Featured image: “Tongue-tied” by Toni Mosley of Auckland, New Zealand
Introduction from exhibit curator, Mark E. Ritchie:
We all know what a book is, right?
We generally think of a book as a vessel that contains words, sometimes images, is made of paper and usually presented in a codex format – a sewn or glued spine that assembles a group of pages to be experienced in a sequence.
In the West, that sequence moves from left to right. Artists’ books harness these relationships, challenge them and sometimes engage other book traditions. A few artists in this exhibition use scrolls and accordion structures. Some of the artists include books that may have multiple sequence experiences, or open in unexpected ways, and are comprised of text, images and objects that engage with the sculptural aspects of being a book, but may not look like that thing we consider a book.
Several artists include older technologies such as filmstrips, slides, and cassette taped sound that also explore sequential narrative and storytelling, but again, are not that book we envision and may not be what we consider a book at all. In a digital age what is a book? Is a physical book made of paper an obsolete technology?
As you explore the pieces in the exhibit, I urge you to consider what makes a book: is it the physical object or the narrative it contains?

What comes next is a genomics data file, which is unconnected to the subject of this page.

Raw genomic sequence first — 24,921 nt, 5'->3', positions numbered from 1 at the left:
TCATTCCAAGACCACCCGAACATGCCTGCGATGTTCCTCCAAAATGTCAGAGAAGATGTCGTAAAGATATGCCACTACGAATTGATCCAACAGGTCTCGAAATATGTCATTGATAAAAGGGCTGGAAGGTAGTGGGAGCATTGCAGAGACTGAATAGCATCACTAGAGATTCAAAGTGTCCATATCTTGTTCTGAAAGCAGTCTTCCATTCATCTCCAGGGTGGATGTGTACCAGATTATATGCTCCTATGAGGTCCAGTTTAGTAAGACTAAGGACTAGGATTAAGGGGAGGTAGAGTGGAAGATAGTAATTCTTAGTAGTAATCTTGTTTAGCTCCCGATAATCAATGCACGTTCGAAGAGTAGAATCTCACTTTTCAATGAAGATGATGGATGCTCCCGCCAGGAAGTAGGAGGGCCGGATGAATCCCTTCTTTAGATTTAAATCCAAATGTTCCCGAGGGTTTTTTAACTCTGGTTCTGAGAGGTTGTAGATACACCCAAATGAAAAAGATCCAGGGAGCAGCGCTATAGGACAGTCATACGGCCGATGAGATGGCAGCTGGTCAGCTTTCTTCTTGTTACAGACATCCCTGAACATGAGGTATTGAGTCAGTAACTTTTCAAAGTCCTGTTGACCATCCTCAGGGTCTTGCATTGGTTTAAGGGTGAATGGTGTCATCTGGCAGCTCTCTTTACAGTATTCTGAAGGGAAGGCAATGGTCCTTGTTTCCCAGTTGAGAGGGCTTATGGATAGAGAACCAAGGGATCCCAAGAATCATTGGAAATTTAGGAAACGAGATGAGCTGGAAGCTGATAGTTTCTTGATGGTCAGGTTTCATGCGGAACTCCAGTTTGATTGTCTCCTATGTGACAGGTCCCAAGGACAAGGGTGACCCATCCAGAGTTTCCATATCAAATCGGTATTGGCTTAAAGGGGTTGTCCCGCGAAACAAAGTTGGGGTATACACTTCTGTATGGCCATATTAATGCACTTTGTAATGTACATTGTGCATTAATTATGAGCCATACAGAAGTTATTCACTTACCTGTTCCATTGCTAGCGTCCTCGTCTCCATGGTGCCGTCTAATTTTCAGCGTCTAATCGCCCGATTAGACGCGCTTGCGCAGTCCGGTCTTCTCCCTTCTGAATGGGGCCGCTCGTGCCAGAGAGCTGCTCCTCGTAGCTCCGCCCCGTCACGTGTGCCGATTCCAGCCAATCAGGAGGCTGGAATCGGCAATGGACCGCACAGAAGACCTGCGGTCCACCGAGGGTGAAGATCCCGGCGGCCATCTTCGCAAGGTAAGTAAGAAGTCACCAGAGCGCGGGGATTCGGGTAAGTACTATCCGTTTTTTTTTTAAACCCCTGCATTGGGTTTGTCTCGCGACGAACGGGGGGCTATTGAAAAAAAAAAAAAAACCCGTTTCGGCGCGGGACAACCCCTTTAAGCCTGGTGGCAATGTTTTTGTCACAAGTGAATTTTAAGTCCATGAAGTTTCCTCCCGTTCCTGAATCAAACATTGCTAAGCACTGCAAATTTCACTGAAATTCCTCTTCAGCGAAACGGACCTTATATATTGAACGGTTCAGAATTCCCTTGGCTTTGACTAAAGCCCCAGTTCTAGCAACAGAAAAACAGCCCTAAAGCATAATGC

Enjoy this short video tour of a few pieces in the exhibit!
This video created and edited by library volunteer Zachary Allison.
Enjoy this virtual conversation between Mark Ritchie and the artists which took place on Thursday, July 15, 2021.
Want to try your own hand at creating book art? Follow along with this virtual event as Mark Ritchie discusses the basics of book making. There are a limited number of book making kits available to take home from the 3rd floor Ask Here desk.
Enjoy this virtual artist talk with Casey Gardner which took place on Thursday, February 3, 2022. The talk took place in conjunction with the Narratives of the Possible exhibit traveling to the University of Wyoming Visual Arts Department and a class taught by curator Mark Ritchie.